As a high school English teacher, I find teachable moments everywhere. “Teachable moments” is the term educators use to refer to those wonderful times when the curriculum lines up with real life, and the teachers get a chance to show students exactly why these concepts are important.
My biggest teachable moment this school year came well after we had talked about banned books when Chicago Public Schools banned “Persepolis” and I was able to get copies of the book and teach it to them. Often, teachable moments are ones where the teacher has to take a risk or face something controversial in order to show students right from wrong. I, for example, had no idea how my administration would react to me teaching a controversial book like “Persepolis.” Luckily for me, they were all for it. Other teachers are not so lucky.
John Dryden wasn’t so lucky. Dryden is a history teacher at Batavia High School in Illinois, not too far from where I teach. He was instructed by his administration to have his students take a survey about their drug and alcohol use following a string of recent teen suicides in the area. The survey was meant to screen students to identify the ones who might be at risk and, as such, the survey had the students’ names on it. Dryden noticed the survey was not anonymous and, since it was asking students to admit to illegal activity, he informed his students of their right not to incriminate themselves guaranteed by the Fifth Amendment. He not only used this as a teachable moment to show students a practical application of his history lessons, but he also informed them of a right they may not have otherwise known about. He is now facing disciplinary action for this.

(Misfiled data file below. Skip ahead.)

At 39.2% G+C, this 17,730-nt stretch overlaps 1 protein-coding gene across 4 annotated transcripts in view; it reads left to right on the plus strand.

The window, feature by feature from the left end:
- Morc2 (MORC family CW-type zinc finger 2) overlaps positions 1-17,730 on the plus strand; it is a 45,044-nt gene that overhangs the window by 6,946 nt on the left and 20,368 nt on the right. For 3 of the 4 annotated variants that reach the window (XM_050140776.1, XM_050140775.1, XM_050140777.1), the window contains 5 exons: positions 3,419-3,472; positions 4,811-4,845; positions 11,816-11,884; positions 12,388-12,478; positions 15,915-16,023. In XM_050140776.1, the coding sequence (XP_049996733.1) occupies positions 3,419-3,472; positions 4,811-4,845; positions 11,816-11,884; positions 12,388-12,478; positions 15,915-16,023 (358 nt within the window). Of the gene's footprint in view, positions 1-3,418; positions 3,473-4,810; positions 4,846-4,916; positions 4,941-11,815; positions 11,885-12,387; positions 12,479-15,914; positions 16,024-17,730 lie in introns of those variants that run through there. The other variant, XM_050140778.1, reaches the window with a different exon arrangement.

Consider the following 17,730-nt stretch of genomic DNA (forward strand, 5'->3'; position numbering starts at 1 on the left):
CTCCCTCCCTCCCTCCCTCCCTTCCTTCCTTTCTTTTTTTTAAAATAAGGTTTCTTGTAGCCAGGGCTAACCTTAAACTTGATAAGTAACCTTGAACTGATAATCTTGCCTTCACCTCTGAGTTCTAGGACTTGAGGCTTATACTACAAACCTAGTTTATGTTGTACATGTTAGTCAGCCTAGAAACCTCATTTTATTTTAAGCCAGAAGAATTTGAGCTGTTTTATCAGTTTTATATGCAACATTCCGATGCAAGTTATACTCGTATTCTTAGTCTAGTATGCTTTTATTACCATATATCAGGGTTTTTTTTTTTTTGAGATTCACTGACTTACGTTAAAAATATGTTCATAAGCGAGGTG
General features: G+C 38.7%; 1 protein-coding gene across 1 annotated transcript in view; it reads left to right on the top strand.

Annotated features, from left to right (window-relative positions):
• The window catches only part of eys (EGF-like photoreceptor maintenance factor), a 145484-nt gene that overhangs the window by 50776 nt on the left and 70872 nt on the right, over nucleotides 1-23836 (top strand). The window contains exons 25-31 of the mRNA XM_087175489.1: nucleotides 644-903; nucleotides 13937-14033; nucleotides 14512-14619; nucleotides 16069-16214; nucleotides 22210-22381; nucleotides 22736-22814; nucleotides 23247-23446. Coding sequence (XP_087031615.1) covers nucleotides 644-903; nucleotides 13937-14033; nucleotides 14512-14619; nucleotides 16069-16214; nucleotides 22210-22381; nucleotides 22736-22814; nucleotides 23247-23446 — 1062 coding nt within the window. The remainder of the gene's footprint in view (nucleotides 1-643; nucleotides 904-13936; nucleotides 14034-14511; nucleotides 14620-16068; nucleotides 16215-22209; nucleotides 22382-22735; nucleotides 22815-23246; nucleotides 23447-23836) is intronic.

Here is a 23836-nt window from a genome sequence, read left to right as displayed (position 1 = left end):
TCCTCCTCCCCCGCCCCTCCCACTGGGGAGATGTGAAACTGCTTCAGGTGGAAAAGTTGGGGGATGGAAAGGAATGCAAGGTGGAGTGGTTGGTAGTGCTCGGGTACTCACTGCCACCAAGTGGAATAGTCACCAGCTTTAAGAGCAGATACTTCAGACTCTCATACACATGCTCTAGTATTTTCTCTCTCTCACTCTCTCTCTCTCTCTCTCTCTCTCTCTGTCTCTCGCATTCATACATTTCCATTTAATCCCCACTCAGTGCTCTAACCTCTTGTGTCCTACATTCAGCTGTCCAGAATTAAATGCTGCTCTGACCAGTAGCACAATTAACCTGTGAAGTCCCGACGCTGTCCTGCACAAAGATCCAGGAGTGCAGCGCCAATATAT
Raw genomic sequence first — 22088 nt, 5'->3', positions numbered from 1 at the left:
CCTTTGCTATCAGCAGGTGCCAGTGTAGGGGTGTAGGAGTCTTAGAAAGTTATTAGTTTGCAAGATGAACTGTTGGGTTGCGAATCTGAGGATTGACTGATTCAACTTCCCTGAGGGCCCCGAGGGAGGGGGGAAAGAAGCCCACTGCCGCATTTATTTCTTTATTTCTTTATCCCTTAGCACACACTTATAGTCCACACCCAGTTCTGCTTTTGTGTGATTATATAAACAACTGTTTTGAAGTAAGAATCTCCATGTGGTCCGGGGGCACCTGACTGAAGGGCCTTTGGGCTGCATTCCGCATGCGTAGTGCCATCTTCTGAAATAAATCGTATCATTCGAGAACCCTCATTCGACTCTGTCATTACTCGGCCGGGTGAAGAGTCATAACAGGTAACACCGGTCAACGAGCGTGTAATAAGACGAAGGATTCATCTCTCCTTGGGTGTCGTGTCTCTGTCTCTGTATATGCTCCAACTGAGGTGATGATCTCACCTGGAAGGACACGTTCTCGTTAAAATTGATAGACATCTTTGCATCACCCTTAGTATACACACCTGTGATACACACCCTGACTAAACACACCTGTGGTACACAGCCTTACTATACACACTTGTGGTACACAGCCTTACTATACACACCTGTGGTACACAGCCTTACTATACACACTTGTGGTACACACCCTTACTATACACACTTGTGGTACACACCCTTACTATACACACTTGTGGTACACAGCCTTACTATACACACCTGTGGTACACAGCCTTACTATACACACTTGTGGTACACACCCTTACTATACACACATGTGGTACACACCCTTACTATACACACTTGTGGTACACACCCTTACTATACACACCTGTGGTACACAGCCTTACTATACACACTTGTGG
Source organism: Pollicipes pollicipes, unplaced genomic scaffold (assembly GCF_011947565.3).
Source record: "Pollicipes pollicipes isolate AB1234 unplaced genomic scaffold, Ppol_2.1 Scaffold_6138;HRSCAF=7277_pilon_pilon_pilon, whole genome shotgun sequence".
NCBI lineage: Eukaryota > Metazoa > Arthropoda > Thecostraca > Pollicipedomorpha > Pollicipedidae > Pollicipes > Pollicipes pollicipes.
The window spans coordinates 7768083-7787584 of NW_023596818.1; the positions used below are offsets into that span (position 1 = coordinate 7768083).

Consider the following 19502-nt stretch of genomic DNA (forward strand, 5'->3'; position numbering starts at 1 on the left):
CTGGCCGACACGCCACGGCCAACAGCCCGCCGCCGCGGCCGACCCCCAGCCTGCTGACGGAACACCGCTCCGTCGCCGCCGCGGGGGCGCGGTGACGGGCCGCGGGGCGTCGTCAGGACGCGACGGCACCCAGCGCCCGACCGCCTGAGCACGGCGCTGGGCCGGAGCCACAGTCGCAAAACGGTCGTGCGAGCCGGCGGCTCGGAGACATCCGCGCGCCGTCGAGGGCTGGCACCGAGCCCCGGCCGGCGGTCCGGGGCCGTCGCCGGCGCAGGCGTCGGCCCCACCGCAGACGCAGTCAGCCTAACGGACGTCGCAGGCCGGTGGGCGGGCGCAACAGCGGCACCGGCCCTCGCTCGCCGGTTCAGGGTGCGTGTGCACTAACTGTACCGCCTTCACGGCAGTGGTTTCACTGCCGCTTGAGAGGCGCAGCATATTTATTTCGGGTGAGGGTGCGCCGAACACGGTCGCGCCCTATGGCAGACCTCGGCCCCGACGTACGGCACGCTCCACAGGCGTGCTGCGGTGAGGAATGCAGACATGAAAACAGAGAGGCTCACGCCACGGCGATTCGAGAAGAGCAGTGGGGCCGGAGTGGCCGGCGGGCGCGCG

School board president, Cathy Dremel, says the disciplinary action is because Dryden “mischaracterized” the administrators’ intentions about the survey. It was not intended to incriminate students; rather, it was to find which students were in need of help that the school could provide. It was not, according to the district, a way to sneakily find out who was up to something illegal, and Dryden’s informing students of their rights gave it that tone.
However, Dryden is right. As citizens of this country, his students do have a Fifth Amendment right not to incriminate themselves, and taking a survey that was clearly not anonymous might have led to other problems for them down the line. The students were not informed of those rights by the district before taking the survey, so Dryden saw fit to inform them on his own. This was not breaking the law or school rules in any way, as far as I can see. It was a survey, not a mandatory assignment, so students shouldn’t have had to participate if they didn’t want to or felt uncomfortable, and Dryden was simply giving them that option.
This situation also raises the question: what other rights are we not informing our students of? Students do, in fact, have rights in public schools, but their rights are severely limited due to the public nature of their environment. The safety of the majority of the students is always the priority, so if there is a reasonable suspicion on the part of disciplinarians, students’ backpacks, lockers, etc. can be searched, athletes can be drug tested, and school visitors can be asked to go through a metal detector. If you are interested in students’ rights, a comprehensive rundown can be found from the ACLU of Utah.
The bottom line is that students and teachers should not have their rights violated. Even though they work in a public setting, they are entitled to their rights as citizens, and being aware of those rights is the first step to protect them.
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